4. Powell, Lisa M, Rebecca M Schermbeck, et al. “Arch Pediatr Adolesc med.” Arch Pediatr Adolesc med. (2011): 1078-1086. Web. 11 Nov. 2012. <http://archpedi.jamanetwork.com.libproxy.lib.unc.edu/article.aspx?articleid=1107657&gt;.
  5. ElBodhdady, Dina. “Lawmakers want cost-benefit analysis on child food marketing restrictions.” Washington Post 15 12 2011, n. pag. Print. <http://www.washingtonpost.com/business/economy/lawmakers-want-cost-benefit-analysis-on-child-food-marketing-restrictions/2011/12/15/gIQAdqxywO_story.html&gt;.
  6. image: http://www.google.com/imgres?q=CFBAI&hl=en&sa=X&tbo=d&biw=1345&bih=707&tbm=isch&tbnid=l0gDcvyX0my7wM:&imgrefurl=http://bethecatalyst.org/mariah-kate-geiger/posts/464-food-marketers-need-some-guidelines&docid=tq2JGRiRCEsubM&imgurl=http://s3.amazonaws.com/bethecatalyst_uploads_production/photos/6733/fm_infographics_fact_sheet_cfbai_healthy_products.jpg&w=515&h=367&ei=f2ugUP2TA6660QGg1oDADQ&zoom=1&iact=rc&dur=47&sig=103581271231069612369&page=1&tbnh=142&tbnw=197&start=0&ndsp=30&ved=1t:429,r:1,s:0,i:77&tx=162&ty=68
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3 thoughts on “food marketing restrictions benefit EVERYONE… even food and beverage manufacturers !$!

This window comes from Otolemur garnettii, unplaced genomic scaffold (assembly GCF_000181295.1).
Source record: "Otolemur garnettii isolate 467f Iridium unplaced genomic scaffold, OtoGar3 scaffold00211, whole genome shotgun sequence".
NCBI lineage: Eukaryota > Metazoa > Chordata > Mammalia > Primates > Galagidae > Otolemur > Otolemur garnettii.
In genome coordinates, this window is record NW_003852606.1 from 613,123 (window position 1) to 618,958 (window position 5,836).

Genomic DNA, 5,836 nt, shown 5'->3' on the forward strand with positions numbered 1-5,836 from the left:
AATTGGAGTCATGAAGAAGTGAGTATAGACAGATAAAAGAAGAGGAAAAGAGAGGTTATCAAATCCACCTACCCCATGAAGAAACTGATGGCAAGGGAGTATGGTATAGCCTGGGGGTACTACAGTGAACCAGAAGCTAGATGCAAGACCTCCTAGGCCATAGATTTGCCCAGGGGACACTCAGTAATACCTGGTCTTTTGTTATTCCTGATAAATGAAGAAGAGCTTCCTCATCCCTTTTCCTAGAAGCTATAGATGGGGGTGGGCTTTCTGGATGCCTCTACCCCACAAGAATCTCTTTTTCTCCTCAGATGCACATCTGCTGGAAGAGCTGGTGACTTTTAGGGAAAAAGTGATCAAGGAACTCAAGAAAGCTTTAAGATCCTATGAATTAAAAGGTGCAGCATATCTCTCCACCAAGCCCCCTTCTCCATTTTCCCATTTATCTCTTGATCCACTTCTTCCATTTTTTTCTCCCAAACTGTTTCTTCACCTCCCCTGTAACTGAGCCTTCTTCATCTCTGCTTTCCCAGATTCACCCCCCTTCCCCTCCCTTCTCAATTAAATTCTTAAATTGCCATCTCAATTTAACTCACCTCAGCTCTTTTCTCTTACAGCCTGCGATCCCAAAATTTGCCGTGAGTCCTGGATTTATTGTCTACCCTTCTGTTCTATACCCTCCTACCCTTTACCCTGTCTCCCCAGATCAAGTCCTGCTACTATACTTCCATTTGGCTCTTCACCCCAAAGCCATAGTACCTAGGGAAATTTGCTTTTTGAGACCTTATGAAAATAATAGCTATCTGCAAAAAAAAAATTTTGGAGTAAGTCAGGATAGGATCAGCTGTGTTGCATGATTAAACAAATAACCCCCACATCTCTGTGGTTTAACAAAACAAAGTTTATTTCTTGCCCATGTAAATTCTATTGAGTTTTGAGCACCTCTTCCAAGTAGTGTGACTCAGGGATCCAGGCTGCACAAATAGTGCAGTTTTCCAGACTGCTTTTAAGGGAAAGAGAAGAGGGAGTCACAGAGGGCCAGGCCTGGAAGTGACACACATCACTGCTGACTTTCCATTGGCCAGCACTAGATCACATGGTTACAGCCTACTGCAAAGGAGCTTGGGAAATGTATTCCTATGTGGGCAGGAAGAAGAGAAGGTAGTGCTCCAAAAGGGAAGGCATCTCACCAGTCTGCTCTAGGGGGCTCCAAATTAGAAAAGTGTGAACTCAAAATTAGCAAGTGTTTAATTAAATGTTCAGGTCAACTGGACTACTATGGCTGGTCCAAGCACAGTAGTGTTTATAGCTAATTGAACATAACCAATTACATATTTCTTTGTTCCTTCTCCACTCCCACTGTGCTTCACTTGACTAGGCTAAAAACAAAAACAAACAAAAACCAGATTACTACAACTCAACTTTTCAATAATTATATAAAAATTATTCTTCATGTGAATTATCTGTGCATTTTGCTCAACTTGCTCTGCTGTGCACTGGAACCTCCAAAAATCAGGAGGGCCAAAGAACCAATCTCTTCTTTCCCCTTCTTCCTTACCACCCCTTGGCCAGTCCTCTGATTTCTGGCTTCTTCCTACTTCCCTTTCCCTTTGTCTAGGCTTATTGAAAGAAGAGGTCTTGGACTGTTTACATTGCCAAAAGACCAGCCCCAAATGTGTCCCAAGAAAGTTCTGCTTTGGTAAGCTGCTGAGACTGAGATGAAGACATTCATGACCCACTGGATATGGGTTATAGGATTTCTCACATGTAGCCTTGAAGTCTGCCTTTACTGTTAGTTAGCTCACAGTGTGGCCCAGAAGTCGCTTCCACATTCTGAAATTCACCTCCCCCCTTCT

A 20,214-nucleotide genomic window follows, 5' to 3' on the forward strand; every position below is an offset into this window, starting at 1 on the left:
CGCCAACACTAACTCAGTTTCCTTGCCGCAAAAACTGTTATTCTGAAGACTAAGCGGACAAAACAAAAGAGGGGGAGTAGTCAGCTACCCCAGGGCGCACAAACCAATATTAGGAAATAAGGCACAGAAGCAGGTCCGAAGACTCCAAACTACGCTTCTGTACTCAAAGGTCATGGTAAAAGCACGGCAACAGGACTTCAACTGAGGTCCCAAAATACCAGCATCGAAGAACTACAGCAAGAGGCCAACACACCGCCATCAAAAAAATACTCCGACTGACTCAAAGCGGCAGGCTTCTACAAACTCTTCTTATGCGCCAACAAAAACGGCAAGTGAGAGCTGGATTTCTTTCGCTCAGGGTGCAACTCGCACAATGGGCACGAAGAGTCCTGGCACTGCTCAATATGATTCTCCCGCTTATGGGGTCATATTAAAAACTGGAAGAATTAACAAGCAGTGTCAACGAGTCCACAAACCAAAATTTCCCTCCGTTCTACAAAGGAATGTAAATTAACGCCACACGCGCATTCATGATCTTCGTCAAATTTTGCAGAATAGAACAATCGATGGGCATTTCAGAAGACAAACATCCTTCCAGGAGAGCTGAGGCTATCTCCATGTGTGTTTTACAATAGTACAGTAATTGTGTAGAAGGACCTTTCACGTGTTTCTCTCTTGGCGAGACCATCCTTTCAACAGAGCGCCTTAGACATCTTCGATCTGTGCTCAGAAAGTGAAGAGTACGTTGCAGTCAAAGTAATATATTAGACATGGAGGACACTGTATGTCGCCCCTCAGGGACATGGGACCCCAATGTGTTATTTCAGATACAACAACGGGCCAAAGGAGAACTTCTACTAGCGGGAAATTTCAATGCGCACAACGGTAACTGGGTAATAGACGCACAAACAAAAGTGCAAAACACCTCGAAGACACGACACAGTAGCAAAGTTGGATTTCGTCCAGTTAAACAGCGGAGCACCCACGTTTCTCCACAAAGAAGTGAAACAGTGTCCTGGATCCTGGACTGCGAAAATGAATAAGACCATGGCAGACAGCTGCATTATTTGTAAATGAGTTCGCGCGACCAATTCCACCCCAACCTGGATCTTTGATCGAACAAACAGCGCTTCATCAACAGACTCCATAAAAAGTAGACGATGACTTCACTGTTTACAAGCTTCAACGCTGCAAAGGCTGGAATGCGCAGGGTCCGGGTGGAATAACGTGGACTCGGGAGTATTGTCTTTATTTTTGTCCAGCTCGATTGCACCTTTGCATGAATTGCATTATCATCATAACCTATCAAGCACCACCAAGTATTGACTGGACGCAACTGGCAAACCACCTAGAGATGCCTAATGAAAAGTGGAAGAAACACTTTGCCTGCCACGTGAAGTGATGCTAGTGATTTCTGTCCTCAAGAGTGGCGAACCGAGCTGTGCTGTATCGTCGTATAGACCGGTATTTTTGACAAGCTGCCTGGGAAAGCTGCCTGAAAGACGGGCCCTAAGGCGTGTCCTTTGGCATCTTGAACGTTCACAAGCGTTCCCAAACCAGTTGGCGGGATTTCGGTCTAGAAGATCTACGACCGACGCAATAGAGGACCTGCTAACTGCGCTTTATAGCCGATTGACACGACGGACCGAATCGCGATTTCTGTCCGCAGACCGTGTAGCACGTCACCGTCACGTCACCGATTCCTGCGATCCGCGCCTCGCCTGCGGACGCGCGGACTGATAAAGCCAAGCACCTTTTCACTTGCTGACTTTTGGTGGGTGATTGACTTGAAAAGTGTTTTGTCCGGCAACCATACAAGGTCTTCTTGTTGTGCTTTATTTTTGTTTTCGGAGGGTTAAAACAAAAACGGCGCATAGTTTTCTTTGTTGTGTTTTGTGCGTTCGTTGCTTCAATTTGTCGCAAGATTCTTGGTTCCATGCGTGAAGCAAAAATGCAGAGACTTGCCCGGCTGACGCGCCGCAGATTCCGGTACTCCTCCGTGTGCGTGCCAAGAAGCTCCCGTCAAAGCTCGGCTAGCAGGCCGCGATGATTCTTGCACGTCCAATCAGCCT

1. The concept of “creative freedom” is certainly one that the F&B industry enspouses when negotiating/in talks with folks in the public health sector. One example is that of the National Sodium Reduction Intitative (NSRI, see http://www.nyc.gov/html/doh/html/cardio/cardio-salt-initiative.shtml) which allowed the companies to determine what targets for packaged & restaurant foods were acheiveable. Yes, this does take longer for the changes to occur, and those of us impatient to see immediate improvements to the food supply might argue that this approach gives the F&B too much wriggle room. But perhaps time is what is needed — to allow consumers to gradually adjust to changes in the products they are accustomed to by slowly reducing the sodium content.